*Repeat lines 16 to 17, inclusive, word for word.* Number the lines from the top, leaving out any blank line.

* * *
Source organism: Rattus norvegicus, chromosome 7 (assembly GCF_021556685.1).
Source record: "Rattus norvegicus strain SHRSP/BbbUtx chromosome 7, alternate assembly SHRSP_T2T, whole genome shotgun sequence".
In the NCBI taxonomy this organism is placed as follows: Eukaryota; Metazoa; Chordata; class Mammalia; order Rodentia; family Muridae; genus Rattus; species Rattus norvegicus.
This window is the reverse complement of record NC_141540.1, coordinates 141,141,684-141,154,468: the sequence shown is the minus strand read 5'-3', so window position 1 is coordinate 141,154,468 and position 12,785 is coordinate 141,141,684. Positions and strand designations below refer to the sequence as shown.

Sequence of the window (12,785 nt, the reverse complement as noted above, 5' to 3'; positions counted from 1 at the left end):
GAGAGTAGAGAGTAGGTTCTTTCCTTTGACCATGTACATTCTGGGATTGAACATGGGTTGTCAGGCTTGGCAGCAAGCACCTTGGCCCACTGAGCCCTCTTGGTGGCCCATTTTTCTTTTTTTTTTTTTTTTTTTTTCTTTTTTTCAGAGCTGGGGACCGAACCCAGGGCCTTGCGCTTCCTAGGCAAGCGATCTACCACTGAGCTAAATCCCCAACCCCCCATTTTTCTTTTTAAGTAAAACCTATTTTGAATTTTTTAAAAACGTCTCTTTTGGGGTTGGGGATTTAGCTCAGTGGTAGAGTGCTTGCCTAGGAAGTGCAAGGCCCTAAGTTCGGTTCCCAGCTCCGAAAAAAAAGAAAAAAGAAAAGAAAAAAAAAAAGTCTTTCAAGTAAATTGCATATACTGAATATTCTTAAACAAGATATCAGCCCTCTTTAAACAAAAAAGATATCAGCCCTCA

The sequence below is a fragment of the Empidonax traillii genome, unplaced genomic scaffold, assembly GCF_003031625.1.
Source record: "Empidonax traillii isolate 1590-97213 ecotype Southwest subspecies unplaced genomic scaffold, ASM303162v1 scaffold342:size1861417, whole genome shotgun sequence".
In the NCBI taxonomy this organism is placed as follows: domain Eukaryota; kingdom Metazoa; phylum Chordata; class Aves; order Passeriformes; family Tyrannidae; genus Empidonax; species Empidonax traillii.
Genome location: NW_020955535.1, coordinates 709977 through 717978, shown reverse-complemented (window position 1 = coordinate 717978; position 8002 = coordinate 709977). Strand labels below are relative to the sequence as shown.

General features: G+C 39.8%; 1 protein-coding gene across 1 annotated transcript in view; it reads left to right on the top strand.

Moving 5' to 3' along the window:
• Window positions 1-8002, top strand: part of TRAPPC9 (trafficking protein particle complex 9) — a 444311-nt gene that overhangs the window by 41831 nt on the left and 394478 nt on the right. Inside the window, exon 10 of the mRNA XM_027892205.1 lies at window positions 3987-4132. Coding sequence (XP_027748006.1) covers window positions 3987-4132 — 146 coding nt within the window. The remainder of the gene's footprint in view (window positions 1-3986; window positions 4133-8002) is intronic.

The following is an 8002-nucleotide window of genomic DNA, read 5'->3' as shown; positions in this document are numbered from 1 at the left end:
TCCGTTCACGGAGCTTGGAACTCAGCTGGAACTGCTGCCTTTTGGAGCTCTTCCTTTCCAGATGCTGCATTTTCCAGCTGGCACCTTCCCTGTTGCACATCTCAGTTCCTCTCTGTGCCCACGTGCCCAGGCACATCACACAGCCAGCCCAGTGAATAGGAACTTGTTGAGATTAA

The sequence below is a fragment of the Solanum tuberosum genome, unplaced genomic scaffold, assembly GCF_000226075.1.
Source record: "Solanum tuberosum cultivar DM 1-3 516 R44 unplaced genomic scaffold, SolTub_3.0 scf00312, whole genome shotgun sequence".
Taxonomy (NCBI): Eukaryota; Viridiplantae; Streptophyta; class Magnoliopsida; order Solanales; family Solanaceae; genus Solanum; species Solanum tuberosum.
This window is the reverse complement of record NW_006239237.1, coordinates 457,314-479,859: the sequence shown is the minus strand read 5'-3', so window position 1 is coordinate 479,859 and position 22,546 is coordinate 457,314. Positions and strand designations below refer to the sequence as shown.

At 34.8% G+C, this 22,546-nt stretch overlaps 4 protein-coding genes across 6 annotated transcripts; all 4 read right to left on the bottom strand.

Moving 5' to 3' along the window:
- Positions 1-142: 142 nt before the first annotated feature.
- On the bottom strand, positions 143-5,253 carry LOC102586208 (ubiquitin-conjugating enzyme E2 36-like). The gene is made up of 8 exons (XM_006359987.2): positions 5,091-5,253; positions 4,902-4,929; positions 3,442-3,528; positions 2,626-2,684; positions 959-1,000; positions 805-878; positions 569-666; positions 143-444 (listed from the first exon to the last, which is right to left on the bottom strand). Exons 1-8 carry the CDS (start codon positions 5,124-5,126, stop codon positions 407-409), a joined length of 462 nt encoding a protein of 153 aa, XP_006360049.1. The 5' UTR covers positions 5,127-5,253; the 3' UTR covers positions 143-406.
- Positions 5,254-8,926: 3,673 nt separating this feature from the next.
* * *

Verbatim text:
The sequence below is a fragment of the Solanum tuberosum genome, unplaced genomic scaffold, assembly GCF_000226075.1.
Source record: "Solanum tuberosum cultivar DM 1-3 516 R44 unplaced genomic scaffold, SolTub_3.0 scf00312, whole genome shotgun sequence".